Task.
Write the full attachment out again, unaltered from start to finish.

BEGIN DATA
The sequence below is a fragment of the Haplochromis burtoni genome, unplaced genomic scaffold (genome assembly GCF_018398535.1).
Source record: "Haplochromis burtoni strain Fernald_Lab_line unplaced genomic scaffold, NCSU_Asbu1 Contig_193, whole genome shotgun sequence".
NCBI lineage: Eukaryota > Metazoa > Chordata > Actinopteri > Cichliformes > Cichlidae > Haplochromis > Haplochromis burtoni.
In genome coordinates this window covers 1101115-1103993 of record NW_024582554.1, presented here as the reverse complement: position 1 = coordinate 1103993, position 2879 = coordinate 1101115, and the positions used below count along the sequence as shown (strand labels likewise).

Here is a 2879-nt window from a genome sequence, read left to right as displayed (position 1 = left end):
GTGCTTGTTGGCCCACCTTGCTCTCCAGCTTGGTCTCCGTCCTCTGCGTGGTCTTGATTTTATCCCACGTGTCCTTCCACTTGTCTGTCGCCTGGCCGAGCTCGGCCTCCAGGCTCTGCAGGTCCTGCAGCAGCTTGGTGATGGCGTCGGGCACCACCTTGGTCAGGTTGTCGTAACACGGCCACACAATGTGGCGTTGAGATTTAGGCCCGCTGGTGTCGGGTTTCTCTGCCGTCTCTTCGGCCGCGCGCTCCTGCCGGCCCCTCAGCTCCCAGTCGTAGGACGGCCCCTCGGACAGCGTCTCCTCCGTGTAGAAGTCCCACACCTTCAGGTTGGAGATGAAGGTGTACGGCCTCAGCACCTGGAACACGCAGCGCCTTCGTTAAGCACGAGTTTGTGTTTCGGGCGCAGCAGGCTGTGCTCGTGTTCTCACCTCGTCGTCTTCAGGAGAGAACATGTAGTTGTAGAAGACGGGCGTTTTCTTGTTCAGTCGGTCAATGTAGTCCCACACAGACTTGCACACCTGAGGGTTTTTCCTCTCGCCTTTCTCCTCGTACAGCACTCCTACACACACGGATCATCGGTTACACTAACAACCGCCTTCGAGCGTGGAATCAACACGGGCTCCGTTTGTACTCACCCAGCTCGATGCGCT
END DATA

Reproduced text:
The sequence below is a fragment of the Haplochromis burtoni genome, unplaced genomic scaffold (genome assembly GCF_018398535.1).
Source record: "Haplochromis burtoni strain Fernald_Lab_line unplaced genomic scaffold, NCSU_Asbu1 Contig_193, whole genome shotgun sequence".
NCBI lineage: Eukaryota > Metazoa > Chordata > Actinopteri > Cichliformes > Cichlidae > Haplochromis > Haplochromis burtoni.
In genome coordinates this window covers 1101115-1103993 of record NW_024582554.1, presented here as the reverse complement: position 1 = coordinate 1103993, position 2879 = coordinate 1101115, and the positions used below count along the sequence as shown (strand labels likewise).

Here is a 2879-nt window from a genome sequence, read left to right as displayed (position 1 = left end):
GTGCTTGTTGGCCCACCTTGCTCTCCAGCTTGGTCTCCGTCCTCTGCGTGGTCTTGATTTTATCCCACGTGTCCTTCCACTTGTCTGTCGCCTGGCCGAGCTCGGCCTCCAGGCTCTGCAGGTCCTGCAGCAGCTTGGTGATGGCGTCGGGCACCACCTTGGTCAGGTTGTCGTAACACGGCCACACAATGTGGCGTTGAGATTTAGGCCCGCTGGTGTCGGGTTTCTCTGCCGTCTCTTCGGCCGCGCGCTCCTGCCGGCCCCTCAGCTCCCAGTCGTAGGACGGCCCCTCGGACAGCGTCTCCTCCGTGTAGAAGTCCCACACCTTCAGGTTGGAGATGAAGGTGTACGGCCTCAGCACCTGGAACACGCAGCGCCTTCGTTAAGCACGAGTTTGTGTTTCGGGCGCAGCAGGCTGTGCTCGTGTTCTCACCTCGTCGTCTTCAGGAGAGAACATGTAGTTGTAGAAGACGGGCGTTTTCTTGTTCAGTCGGTCAATGTAGTCCCACACAGACTTGCACACCTGAGGGTTTTTCCTCTCGCCTTTCTCCTCGTACAGCACTCCTACACACACGGATCATCGGTTACACTAACAACCGCCTTCGAGCGTGGAATCAACACGGGCTCCGTTTGTACTCACCCAGCTCGATGCGCT